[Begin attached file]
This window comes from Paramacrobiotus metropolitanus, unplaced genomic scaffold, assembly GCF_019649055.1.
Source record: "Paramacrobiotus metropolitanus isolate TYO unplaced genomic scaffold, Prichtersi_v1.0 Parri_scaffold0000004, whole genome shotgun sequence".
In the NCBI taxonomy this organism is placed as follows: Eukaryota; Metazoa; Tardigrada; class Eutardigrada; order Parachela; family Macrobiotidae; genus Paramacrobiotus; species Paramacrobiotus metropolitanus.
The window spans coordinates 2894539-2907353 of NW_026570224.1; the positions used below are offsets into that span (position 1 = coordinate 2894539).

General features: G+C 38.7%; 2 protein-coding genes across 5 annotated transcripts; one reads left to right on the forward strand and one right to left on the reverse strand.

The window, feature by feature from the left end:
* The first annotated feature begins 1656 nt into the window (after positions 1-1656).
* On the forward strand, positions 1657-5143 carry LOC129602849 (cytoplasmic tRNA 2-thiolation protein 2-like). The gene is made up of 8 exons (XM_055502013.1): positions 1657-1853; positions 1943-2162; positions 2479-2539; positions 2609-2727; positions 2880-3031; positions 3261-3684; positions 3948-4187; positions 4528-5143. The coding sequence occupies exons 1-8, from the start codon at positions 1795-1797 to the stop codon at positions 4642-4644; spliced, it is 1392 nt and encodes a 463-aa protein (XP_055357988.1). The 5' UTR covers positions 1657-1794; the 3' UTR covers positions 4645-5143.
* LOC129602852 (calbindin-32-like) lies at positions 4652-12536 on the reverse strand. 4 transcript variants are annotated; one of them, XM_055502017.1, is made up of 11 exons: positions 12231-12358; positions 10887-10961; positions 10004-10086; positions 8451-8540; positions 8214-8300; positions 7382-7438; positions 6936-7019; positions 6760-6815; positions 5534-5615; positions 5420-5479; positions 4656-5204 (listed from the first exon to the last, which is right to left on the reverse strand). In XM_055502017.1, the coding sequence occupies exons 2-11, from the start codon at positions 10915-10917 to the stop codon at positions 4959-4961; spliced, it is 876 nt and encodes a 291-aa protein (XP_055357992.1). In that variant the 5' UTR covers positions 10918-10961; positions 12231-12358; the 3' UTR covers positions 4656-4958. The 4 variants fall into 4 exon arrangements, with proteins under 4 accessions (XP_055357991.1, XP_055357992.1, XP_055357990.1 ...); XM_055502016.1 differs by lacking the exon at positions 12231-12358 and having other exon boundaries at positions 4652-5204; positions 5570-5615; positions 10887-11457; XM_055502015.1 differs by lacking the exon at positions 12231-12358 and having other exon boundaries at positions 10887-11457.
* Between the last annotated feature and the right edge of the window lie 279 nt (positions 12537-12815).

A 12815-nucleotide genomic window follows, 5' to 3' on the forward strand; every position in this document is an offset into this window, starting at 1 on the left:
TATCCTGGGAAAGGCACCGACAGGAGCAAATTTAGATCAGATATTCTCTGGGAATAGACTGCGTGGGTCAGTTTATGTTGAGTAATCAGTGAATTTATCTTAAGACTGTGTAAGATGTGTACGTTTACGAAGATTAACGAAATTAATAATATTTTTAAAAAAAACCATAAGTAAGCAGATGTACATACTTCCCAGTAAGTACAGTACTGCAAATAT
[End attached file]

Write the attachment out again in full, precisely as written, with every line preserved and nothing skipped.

This window comes from Paramacrobiotus metropolitanus, unplaced genomic scaffold, assembly GCF_019649055.1.
Source record: "Paramacrobiotus metropolitanus isolate TYO unplaced genomic scaffold, Prichtersi_v1.0 Parri_scaffold0000004, whole genome shotgun sequence".
In the NCBI taxonomy this organism is placed as follows: Eukaryota; Metazoa; Tardigrada; class Eutardigrada; order Parachela; family Macrobiotidae; genus Paramacrobiotus; species Paramacrobiotus metropolitanus.
The window spans coordinates 2894539-2907353 of NW_026570224.1; the positions used below are offsets into that span (position 1 = coordinate 2894539).

General features: G+C 38.7%; 2 protein-coding genes across 5 annotated transcripts; one reads left to right on the forward strand and one right to left on the reverse strand.

The window, feature by feature from the left end:
* The first annotated feature begins 1656 nt into the window (after positions 1-1656).
* On the forward strand, positions 1657-5143 carry LOC129602849 (cytoplasmic tRNA 2-thiolation protein 2-like). The gene is made up of 8 exons (XM_055502013.1): positions 1657-1853; positions 1943-2162; positions 2479-2539; positions 2609-2727; positions 2880-3031; positions 3261-3684; positions 3948-4187; positions 4528-5143. The coding sequence occupies exons 1-8, from the start codon at positions 1795-1797 to the stop codon at positions 4642-4644; spliced, it is 1392 nt and encodes a 463-aa protein (XP_055357988.1). The 5' UTR covers positions 1657-1794; the 3' UTR covers positions 4645-5143.
* LOC129602852 (calbindin-32-like) lies at positions 4652-12536 on the reverse strand. 4 transcript variants are annotated; one of them, XM_055502017.1, is made up of 11 exons: positions 12231-12358; positions 10887-10961; positions 10004-10086; positions 8451-8540; positions 8214-8300; positions 7382-7438; positions 6936-7019; positions 6760-6815; positions 5534-5615; positions 5420-5479; positions 4656-5204 (listed from the first exon to the last, which is right to left on the reverse strand). In XM_055502017.1, the coding sequence occupies exons 2-11, from the start codon at positions 10915-10917 to the stop codon at positions 4959-4961; spliced, it is 876 nt and encodes a 291-aa protein (XP_055357992.1). In that variant the 5' UTR covers positions 10918-10961; positions 12231-12358; the 3' UTR covers positions 4656-4958. The 4 variants fall into 4 exon arrangements, with proteins under 4 accessions (XP_055357991.1, XP_055357992.1, XP_055357990.1 ...); XM_055502016.1 differs by lacking the exon at positions 12231-12358 and having other exon boundaries at positions 4652-5204; positions 5570-5615; positions 10887-11457; XM_055502015.1 differs by lacking the exon at positions 12231-12358 and having other exon boundaries at positions 10887-11457.
* Between the last annotated feature and the right edge of the window lie 279 nt (positions 12537-12815).

A 12815-nucleotide genomic window follows, 5' to 3' on the forward strand; every position in this document is an offset into this window, starting at 1 on the left:
TATCCTGGGAAAGGCACCGACAGGAGCAAATTTAGATCAGATATTCTCTGGGAATAGACTGCGTGGGTCAGTTTATGTTGAGTAATCAGTGAATTTATCTTAAGACTGTGTAAGATGTGTACGTTTACGAAGATTAACGAAATTAATAATATTTTTAAAAAAAACCATAAGTAAGCAGATGTACATACTTCCCAGTAAGTACAGTACTGCAAATAT